Jump to content

Thousands of plastic pieces are headed towards the Arctic

Foto: Colourbox

Marine litter knows no borders. Ocean currents carry plastic debris from all over the world towards the Arctic, but we cannot blame it all on others. Local sources also add to the floating plastic debris in the northern seas.

Scientists are now finding plastic debris in all Arctic marine habitats – along the coasts, at the surface, in the water column, in sea ice and on the sea floor. Scientific models are predicting a sixth major garbage patch forming in the Barents Sea between Novaya Semlya, Franz Josef’s land and Svalbard.

Plastics, large and small

Seniorforskerne Dorte Herzke fra NILU (t.v.) og Claudia Halsband fra Akvaplan-niva har forsket på marin plast i snart et tiår.
Senior researchers Dorte Herzke of NILU (left) and Claudia Halsband from Akvaplan-niva have conducted research on marine plastics for almost a decade. Photo: Paul Renaud / Akvaplan-niva

Senior scientist Dorte Herzke from NILU – Norwegian Institute for Air Research and Claudia Halsband, senior scientist at Akvaplan-niva, have conducted research on marine plastics for almost a decade. In the latest AMAP Assessment report, “Chemicals of Emerging Arctic Concern”, Herzke and Halsband give a summary of what is currently known about marine plastics in the Arctic.

– Plastics are released into the environment from a range of different activities, says Halsband. – Industrial activities such as commercial fishing, use of plastic abrasives, and spillage of plastic pellets are probably the main source for plastic ending up in the ocean. But domestic applications such as washing microfiber clothes, mismanaged waste and municipal wastewater also contribute.

Where does marine plastic come from?

Marine plastics and microplastics find their way into the Arctic in different ways. Oceanographic models has shown that transport via ocean currents from more densely populated areas further south is highly likely. Water from the Atlantic entering the Arctic Ocean through the Fram Strait contains plastic debris, as well as other pollutants such as persistent organic pollutants (POPs) and heavy metals.

– In addition to this long-range transport, local sources also play a role, Herzke explains. – With more people living in and visiting the Arctic, more plastic products are being used. Add that to a changing climate which is causing damage to human constructions and releasing decade-old entrapped plastic debris from melting sea ice. The result is a potential for a future increase in marine plastic pollution in the Arctic.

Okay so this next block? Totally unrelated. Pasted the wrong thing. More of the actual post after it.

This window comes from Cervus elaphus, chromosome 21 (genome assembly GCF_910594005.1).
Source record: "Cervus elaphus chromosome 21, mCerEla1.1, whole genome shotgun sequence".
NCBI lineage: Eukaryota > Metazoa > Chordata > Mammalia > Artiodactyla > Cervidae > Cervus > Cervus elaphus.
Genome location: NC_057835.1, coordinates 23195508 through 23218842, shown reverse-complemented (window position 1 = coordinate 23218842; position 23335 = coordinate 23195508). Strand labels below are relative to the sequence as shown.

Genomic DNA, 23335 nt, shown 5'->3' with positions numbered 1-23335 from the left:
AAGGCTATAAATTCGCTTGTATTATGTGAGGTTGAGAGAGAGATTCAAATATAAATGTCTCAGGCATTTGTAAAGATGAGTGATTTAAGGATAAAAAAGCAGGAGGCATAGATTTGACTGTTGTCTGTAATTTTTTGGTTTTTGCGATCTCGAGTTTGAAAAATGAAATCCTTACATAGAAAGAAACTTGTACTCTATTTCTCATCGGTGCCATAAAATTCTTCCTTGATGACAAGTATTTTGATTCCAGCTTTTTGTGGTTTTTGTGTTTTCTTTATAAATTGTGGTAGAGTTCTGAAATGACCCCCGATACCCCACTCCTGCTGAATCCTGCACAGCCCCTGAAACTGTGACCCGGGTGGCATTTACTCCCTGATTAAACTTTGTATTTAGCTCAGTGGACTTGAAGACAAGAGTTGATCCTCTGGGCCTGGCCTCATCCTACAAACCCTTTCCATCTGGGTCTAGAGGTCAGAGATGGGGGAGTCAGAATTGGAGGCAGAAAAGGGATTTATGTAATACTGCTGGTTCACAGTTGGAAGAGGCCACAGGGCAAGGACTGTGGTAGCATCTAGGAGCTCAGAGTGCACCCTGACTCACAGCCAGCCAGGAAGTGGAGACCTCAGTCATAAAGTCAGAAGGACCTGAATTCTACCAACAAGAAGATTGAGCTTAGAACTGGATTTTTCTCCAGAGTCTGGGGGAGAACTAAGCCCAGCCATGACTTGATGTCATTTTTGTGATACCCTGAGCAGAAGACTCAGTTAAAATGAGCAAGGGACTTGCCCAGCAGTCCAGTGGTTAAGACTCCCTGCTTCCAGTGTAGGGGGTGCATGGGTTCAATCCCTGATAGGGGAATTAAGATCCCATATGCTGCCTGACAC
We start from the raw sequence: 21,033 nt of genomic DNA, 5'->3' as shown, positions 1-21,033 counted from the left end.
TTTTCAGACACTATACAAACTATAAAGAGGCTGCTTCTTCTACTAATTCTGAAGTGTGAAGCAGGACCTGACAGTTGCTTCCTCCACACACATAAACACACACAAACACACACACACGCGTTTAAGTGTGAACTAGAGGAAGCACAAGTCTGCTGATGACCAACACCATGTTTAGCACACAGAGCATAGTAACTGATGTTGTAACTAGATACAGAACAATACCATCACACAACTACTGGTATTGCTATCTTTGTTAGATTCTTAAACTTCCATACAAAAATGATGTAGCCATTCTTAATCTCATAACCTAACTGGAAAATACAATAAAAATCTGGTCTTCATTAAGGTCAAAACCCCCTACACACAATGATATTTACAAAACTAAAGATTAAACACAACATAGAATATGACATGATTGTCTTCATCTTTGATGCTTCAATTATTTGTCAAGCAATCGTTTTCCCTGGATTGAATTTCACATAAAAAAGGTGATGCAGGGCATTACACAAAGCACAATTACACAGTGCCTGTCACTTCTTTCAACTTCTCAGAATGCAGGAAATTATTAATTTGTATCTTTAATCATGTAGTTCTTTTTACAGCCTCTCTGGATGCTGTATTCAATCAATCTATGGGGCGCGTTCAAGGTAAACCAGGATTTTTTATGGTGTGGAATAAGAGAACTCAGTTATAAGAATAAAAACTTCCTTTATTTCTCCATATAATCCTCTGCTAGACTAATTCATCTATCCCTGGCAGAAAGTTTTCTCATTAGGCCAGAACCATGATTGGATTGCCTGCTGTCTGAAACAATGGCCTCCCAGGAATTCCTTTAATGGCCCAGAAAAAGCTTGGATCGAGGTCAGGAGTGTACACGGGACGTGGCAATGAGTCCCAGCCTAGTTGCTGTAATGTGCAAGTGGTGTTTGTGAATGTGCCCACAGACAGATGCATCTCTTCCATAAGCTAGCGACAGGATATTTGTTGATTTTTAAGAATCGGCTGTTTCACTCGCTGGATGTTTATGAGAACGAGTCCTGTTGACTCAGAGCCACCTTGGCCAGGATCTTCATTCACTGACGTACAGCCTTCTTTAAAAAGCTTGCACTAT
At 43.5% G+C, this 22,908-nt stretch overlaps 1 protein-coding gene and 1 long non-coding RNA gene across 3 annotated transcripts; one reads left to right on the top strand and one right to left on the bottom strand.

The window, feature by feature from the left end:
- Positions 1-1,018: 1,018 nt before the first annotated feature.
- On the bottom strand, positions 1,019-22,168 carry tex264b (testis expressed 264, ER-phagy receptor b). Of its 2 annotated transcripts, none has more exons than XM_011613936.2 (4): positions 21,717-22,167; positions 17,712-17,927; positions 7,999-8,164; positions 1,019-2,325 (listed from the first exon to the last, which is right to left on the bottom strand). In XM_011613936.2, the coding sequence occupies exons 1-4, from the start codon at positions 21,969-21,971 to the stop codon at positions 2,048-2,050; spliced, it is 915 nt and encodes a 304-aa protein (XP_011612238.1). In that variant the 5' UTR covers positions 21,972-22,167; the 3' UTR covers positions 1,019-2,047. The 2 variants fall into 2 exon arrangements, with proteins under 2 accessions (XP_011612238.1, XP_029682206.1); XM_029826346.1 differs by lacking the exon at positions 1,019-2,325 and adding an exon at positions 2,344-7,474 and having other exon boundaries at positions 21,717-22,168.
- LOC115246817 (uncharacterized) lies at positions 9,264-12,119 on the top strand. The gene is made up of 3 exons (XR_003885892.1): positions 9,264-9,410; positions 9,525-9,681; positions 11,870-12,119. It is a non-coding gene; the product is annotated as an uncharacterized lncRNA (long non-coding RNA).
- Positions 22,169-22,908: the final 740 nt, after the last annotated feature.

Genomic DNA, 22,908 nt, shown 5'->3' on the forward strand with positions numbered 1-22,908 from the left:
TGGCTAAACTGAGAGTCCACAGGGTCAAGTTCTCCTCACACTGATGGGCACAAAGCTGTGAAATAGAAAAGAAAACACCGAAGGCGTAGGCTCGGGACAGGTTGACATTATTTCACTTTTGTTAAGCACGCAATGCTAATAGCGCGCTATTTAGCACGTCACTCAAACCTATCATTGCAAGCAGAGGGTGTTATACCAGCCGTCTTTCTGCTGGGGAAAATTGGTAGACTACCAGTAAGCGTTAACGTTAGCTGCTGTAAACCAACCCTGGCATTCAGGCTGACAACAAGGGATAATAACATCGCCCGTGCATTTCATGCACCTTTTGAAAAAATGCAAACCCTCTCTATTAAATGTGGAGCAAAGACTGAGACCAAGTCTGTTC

Visible litter, invisible chemicals

Bildet viser en hoppekreps med fluorescerende mikroplast i magen.
The image shows a copepod with fluorescent microplastics in its stomach. Photo: Renske Vroom / Akvaplan-niva

At NILU and Akvaplan-niva, the scientists are looking into both what happens to microplastics in the environment, and also how microplastics affect the organisms that eat it.

– We know that marine plastics affect marine organisms in the whole ecosystem, says Herzke. – Scientists have found plastic in the stomachs of fish and other water dwelling organisms since the 1970s. As of today, this is commonplace. In our studies, we find plastic and microplastics in both aquatic organisms and various types of sea birds all the time.

– It’s easy for people to see and understand marine litter in the form of visible plastic pieces on a beach or a dead bird entangled in plastic wire, says Halsband. – Harder to see are the poisonous effects of plastic related chemicals, and how these tiny pieces affect small organisms such as plankton. We know very little about how the environmental conditions in the Arctic may affect the degradation of plastic to microplastic, and how vulnerable Arctic species are to this type of contamination. Thus, we need studies specific to Arctic conditions.

AMAP and emerging new pollutants in the Arctic

Since its establishment in 1991, the Arctic Monitoring and Assessment Programme (AMAP) has documented the extent and effects of pollution and climate change in the Arctic order to inform policy making.

Tens of thousands of chemicals are presently on the market and new substances continue to enter commerce each year. Though distantly located from industrialized centers and agricultural source regions, the Arctic is a sink for global pollutants. The atmosphere, oceans and rivers transport the pollutants released at lower latitudes and deposit them in Arctic ecosystems.

Plastic debris travels to the Arctic along the same routes as other pollutants. Thus, both plastic and microplastics are emerging as a major environmental concern worldwide, including in the Arctic.

Dialogue between science and management

While the new AMAP report is an important tool to inform policy makers about the status of contaminants and plastic litter in the Arctic, it remains equally important to establish and maintain direct communication channels between the science community and environmental management agencies.

– The gap between research and the management of plastic pollution in the Arctic needs to be closed, said Climate and Environment minister Ola Elvestuen at a seminar at the conference Arctic Frontiers in January this year.

Seminar participants from the Fram Centre, the Research Council of Norway and other stakeholders emphasized the need for collaboration across science, policy and industry. Fridtjof Unander from the Research Council of Norway suggested to establish a “Plast21” program, where plastic pollution in the north can be discussed, studied and results disseminated to assist manager in taking the necessary actions.

The panel
The panel during the event “Frozen Plastic – Plastic litter in the Arctic environment” at the Arctic Frontiers conference in Tromsø in January. Photo: Terje Mortensen / Arctic Frontiers 2018